How to tax big tech

Double-taxation is bad news, for sure, but the use of offshore tax-havens and profit-shifting allows big companies, especially tech companies, to hide their profits from taxation, starving the treasuries of the countries they colonize and giving them an unfair advantage over their smaller, domestic competitors.

Richard Murphy proposes a solution: the Alternative Minimum Corporation Tax (AMCT). Companies take stock of the number of customers (and staff and assets) they have in the countries imposing the tax, then pay 80% of the usual tax-rate on income generated from those customers.

In addition to ensuring that profits are taxed for all firms, not just small ones, this largely eliminates double taxation, makes profit shifting a pointless exercise, makes tax-havens useless, it creates "tax certainty" and thus stability that shareholders can bank on, it focuses business's attention on the places where they do business, not where they pay taxes, and creates more transparency into earnings and profits.

Using country-by-country reporting data the global profits of multinational tech companies should be apportioned to countries based on where their customers, staff and assets are. The formula should be weighted to customers since in the case of these companies they are clearly the major drivers of profit and they create the intangible worth of these entities.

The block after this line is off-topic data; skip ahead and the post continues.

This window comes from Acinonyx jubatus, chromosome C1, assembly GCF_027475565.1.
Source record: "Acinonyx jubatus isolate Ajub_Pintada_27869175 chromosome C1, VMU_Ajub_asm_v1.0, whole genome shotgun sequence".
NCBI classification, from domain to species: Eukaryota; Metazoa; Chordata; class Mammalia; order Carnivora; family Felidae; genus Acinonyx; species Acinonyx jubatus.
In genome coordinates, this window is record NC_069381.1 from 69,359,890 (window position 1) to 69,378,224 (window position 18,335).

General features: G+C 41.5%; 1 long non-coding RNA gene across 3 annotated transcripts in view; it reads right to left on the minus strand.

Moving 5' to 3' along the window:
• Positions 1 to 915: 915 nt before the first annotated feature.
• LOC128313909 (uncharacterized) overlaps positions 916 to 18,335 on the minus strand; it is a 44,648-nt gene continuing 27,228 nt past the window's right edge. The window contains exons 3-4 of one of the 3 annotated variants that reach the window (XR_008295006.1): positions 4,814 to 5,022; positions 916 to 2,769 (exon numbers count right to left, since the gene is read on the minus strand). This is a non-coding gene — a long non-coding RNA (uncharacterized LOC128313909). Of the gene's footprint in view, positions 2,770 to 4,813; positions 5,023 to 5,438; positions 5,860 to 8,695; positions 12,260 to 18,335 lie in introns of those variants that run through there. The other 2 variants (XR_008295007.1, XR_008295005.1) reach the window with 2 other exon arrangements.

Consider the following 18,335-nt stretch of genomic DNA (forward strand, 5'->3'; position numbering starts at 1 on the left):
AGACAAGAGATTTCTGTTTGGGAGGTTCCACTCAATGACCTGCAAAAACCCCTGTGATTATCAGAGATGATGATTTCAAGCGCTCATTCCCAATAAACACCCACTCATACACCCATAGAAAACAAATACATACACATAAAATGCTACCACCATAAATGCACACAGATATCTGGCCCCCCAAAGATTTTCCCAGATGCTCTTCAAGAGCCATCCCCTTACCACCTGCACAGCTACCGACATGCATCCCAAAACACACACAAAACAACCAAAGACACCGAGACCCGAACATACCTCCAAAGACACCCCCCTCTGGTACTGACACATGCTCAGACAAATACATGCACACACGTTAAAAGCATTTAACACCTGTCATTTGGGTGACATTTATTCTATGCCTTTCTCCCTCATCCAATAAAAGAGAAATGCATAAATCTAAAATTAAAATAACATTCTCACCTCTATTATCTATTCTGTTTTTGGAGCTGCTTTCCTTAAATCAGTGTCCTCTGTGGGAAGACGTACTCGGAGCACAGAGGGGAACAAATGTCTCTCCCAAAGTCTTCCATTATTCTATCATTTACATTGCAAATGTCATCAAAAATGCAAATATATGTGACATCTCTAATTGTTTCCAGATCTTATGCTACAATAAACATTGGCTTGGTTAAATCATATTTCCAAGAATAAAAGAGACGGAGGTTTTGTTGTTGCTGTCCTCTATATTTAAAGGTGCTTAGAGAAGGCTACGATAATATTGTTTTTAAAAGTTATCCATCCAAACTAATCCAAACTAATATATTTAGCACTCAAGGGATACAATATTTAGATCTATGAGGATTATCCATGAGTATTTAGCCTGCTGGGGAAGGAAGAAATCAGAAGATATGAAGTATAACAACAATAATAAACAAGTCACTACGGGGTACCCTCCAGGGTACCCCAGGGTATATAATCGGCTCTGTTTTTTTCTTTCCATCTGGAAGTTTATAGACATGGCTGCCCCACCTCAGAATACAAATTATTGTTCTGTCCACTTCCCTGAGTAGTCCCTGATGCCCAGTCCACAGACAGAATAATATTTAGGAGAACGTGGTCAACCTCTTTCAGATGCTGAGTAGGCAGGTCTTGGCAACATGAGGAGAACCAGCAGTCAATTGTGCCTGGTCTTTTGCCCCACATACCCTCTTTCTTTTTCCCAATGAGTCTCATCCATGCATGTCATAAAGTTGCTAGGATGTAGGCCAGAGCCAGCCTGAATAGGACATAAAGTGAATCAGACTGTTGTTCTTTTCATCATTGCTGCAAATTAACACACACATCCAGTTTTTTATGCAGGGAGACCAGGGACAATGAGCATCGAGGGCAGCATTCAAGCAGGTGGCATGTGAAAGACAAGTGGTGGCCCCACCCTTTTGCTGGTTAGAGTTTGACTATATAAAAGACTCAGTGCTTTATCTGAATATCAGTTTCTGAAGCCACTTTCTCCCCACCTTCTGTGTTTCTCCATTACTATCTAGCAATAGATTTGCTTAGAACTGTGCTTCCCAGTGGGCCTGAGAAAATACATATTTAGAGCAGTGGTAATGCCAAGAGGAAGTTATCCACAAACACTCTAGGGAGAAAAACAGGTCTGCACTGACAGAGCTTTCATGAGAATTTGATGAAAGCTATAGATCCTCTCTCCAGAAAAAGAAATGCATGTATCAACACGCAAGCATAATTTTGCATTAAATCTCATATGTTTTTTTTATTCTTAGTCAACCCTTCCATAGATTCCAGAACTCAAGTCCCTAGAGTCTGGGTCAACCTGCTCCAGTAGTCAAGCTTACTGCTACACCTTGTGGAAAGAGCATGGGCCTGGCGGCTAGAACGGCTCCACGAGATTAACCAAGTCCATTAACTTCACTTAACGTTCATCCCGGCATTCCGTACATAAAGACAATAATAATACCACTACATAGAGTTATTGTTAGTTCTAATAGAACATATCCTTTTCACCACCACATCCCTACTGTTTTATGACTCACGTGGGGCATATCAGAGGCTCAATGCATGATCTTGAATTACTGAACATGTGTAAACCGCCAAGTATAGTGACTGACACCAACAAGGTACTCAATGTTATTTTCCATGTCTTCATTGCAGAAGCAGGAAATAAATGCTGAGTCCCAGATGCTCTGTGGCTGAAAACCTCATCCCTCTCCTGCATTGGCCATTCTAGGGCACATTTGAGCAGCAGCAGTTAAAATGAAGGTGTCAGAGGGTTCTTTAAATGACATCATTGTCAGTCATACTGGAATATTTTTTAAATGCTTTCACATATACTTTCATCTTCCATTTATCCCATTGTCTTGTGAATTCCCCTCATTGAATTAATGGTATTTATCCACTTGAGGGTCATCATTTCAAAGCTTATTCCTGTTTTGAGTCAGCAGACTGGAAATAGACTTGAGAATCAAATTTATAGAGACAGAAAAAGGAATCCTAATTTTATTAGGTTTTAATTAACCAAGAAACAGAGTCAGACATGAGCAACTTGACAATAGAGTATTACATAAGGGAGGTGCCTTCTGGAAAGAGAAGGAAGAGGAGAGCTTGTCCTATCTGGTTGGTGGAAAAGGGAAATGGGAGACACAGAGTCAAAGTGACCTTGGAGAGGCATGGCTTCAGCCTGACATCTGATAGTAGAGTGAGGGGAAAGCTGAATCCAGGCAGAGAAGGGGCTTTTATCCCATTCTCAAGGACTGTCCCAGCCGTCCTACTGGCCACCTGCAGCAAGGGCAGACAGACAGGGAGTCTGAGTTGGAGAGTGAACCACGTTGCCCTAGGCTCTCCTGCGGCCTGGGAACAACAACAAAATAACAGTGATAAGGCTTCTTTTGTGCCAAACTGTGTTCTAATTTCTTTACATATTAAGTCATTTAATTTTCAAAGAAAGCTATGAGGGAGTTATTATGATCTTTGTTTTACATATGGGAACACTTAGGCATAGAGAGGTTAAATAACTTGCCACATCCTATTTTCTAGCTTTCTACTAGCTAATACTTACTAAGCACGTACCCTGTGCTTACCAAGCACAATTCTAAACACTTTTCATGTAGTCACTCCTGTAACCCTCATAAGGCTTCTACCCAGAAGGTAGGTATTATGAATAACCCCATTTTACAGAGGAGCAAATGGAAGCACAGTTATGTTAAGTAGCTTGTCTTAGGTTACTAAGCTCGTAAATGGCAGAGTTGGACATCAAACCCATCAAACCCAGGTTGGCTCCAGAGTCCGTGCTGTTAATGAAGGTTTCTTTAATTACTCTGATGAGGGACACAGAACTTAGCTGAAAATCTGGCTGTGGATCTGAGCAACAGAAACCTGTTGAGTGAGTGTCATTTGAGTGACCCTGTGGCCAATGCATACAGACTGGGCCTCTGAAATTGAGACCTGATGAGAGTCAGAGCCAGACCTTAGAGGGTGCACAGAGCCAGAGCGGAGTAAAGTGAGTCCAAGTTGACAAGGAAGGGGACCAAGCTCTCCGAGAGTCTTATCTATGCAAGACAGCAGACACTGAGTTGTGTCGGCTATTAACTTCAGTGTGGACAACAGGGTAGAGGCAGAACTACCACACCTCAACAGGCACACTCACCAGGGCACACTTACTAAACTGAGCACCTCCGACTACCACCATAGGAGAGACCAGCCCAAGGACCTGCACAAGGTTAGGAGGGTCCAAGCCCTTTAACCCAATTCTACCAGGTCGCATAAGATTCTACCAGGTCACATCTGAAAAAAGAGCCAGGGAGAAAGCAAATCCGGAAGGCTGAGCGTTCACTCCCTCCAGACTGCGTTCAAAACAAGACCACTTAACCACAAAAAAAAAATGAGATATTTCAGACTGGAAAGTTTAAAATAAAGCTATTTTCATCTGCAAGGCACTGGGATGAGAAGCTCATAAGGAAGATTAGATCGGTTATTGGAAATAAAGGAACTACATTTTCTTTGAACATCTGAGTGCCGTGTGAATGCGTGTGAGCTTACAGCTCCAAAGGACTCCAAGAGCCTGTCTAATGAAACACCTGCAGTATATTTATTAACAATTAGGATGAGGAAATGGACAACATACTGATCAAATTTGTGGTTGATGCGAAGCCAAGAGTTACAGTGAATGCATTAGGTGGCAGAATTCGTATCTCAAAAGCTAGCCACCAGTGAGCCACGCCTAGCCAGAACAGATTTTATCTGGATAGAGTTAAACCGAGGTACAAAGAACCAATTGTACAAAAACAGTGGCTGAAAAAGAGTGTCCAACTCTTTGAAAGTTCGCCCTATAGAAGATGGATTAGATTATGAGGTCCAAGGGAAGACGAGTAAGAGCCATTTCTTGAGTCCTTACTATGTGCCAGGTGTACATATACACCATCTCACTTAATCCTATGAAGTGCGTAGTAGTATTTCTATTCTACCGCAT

Then I would apply a tax rate of at least 80% of that charged as standard in the UK to this sum. That should more than allow for the impact of tech investing on current tax liabilities. Some may say I am being generous. Some may argue that the monopolistic position of these companies may justify a higher rate. That is a detail I will leave aside for now. My point is that if the sum due on this basis was more than that due on declared profits the AMCT would be payable instead.

How to tax digital companies [Richard Murphy/Tax Research UK

(via Naked Capitalism)